Mark Davis brings some of his wild things to Riverdale Y


You don’t have to search far to find where the wild things are. At least, that’s what local wildlife photographer Mark Davis thinks. 

Running through the end of June, Davis shows his wild side at The Riverdale Y’s Gallery 18 in “Wildlife: Near and Far.” The exhibit takes people around the globe through a showcase of photos of animals. But for those who get homesick easily, there also are pictures of animals from right here in Riverdale’s backyard.

“I wanted to show that even though we live in a metropolitan area, not famous for its wildlife, there is a lot of amazing wildlife around,” Davis said. “Some of the pictures I took are from Van Cortlandt Park, close to my apartment, where I can see egrets and herons. I’ve seen osprey there, and hawks — animals that people don’t realize are so local.” 

This is Davis’ first gallery opening, and there’s a good reason for that. When he’s not capturing wildlife on film, he works as a lawyer. Itself a time-demanding job, Davis can’t spend time working on his photography that he’d like, so he uses his vacation time and the weekends. 

Davis’ interest in photography started about six years ago after the birth of his first child. He was looking for a simple camera online to take pictures of his kid, but message boards and various websites opened up a whole new world for him.

“There were lots of family pictures on the message boards, but a lot of people would post amazing photos of flowers, insects, and occasionally, birds,” Davis said. “I never really thought I’d be interested in doing what I’m doing now, but I was just fascinated by the beauty of these pictures, the fact that you were able to see amazing detail in animals that you see every day, like sparrows, or eagles.”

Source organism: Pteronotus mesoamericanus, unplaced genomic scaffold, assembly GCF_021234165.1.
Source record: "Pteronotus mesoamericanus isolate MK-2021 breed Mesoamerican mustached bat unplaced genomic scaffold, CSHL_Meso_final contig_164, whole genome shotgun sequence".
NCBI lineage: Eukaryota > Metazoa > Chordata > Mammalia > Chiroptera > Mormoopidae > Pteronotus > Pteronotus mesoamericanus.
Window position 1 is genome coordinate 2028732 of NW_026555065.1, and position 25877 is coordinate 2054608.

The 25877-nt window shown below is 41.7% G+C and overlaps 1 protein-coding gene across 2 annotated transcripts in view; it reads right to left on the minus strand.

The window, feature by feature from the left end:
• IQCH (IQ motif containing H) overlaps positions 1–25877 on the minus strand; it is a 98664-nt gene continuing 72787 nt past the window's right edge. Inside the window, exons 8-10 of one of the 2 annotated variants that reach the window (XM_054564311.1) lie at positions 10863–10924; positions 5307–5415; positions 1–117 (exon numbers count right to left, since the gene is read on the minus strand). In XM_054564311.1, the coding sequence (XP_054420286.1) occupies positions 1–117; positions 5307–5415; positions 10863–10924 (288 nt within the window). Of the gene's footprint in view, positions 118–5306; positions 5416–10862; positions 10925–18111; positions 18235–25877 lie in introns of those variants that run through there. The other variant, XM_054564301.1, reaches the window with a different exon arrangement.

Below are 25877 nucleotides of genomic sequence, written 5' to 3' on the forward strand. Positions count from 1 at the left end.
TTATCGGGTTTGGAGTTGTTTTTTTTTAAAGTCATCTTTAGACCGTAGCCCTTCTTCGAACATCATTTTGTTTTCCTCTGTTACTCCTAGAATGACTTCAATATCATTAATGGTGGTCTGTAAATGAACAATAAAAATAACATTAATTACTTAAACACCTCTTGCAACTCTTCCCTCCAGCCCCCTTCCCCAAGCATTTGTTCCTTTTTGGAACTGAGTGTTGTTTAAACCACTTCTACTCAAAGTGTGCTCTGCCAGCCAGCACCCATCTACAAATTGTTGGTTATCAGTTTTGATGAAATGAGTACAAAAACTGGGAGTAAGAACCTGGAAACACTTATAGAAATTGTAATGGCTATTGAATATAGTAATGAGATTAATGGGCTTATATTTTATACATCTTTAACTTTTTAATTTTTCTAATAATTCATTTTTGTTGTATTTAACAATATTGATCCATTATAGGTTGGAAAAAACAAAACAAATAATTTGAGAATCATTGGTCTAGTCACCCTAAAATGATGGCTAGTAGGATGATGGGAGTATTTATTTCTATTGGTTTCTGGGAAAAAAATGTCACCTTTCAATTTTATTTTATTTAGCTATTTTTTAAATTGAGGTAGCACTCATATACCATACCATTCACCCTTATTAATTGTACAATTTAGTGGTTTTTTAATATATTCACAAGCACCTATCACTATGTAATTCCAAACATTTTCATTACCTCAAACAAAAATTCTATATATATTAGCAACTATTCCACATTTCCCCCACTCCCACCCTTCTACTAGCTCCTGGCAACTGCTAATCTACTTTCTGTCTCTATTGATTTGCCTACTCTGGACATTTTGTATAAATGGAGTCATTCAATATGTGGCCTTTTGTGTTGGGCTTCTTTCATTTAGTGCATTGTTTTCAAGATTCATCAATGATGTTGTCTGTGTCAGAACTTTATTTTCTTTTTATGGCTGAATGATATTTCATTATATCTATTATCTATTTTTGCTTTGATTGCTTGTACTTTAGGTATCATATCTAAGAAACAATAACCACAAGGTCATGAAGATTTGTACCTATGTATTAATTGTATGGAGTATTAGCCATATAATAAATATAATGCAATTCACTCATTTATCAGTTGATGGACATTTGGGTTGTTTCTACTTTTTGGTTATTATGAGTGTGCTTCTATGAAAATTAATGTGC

This sparked his interest in wildlife photography. Once he became confident in his technique, Davis began posting his photos on Facebook, eliciting a big reaction amongst his friends. 

“It seemed to strike a chord with people who weren’t bird enthusiasts,” he said. 

So far, Davis’ passion has taken him as far as South Africa, making that trip a year ago with a few of his community friends.

“We booked a tour guide on, with no recommendations from anyone we knew,” Davis said. “It turned out to be amazing — we had incredible tour guides who drove us around in a specially equipped safari. The guides were photographers themselves, so they understood the photo technique and lighting. We appreciated the fact that we were able to take such an incredible trip.” 

Some of that trip’s photos are featured in the exhibit such as “Elephant Sunrise,”  taken in the country’s Kruger National Park. 

Gallery 18 showcases 27 of Davis’ photos, balancing a mix between local and exotic wildlife. 

“If I could have an impact on the community,” Davis said, “it would be to give people a reason to get out more in nature and appreciate the outdoors.”